Archaeologists identify ninth century Anglo-Saxon cave house


near-complete Anglo-Saxon dwelling and oratory believed to date from the early ninth century, has been discovered in Derbyshire.

The caves, which were cut out of the soft sandstone rock, had long been considered to be 18th century follies.

However, the new study demonstrates the caves are more likely to be early Medieval in date.

Archaeologists from the Royal Agricultural University’s (RAU) newly-formed Cultural Heritage Institute, working with colleagues from Wessex Archaeology, conducted a detailed survey of the grade II listed Anchor Church Caves between Foremark and Ingleby in south Derbyshire.

The interior shows early doors and pillars which survived walls being partially knocked through in the 18th century (Edmund Simons

Edmund Simons, principal investigator of the project and a research fellow at the RAU, said: “Our findings demonstrate that this odd little rock-cut building in Derbyshire is more likely from the 9th century than from the 18th century as everyone had originally thought.

“This makes it probably the oldest intact domestic interior in the UK – with doors, floor, roof, windows etc – and, what’s more, it may well have been lived in by a king who became a saint.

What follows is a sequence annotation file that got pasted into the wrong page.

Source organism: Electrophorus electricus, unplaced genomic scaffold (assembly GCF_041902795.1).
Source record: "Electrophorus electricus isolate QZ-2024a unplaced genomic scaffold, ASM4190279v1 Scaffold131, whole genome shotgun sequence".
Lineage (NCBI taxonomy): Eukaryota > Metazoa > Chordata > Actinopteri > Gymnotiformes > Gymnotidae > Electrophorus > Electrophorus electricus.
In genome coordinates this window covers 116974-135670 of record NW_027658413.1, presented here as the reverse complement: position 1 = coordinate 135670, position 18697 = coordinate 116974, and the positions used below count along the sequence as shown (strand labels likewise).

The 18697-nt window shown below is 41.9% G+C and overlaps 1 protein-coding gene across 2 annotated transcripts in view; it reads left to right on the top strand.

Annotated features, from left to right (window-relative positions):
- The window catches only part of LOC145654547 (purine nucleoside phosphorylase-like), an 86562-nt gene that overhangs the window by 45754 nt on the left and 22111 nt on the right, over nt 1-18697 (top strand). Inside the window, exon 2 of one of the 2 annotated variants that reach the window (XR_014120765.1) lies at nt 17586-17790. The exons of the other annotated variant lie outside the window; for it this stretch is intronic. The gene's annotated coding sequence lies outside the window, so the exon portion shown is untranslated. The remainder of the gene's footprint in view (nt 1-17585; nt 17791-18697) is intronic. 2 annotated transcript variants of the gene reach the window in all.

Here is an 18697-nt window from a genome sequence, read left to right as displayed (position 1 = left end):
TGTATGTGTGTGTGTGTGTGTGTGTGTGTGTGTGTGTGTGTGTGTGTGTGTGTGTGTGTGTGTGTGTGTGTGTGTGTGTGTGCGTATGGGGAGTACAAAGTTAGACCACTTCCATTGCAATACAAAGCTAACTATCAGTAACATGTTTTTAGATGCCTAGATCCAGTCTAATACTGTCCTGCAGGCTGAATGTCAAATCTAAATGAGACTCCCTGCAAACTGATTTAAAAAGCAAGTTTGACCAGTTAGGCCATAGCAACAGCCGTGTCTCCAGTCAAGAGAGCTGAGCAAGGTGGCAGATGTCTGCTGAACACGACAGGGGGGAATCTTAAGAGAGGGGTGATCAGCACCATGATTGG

“Using detailed measurements, a drone survey, and a study of architectural details, it was possible to reconstruct the original plan of three rooms and easterly facing oratory, or chapel, with three apses.”

Researchers say the narrow doorways and windows of the rooms in the dwellings closely resemble Saxon architecture.

While a rock-cut pillar is similar to those found in the Saxon crypt at nearby Repton which is believed to have been completed by the Mercian King Wiglaf who reigned as King of Mercia – a kingdom in the English Midlands from the sixth century to the 10th century – from 827 until his death in 839.

Caves, such as the Anchor Church Caves, are often associated with anonymous medieval hermits or anchorites.

However, the researchers say in this case there is a legendary association between the Anchor Church Caves and Saint Hardulph.

Source link

Be the first to comment on "Archaeologists identify ninth century Anglo-Saxon cave house"

Leave a Reply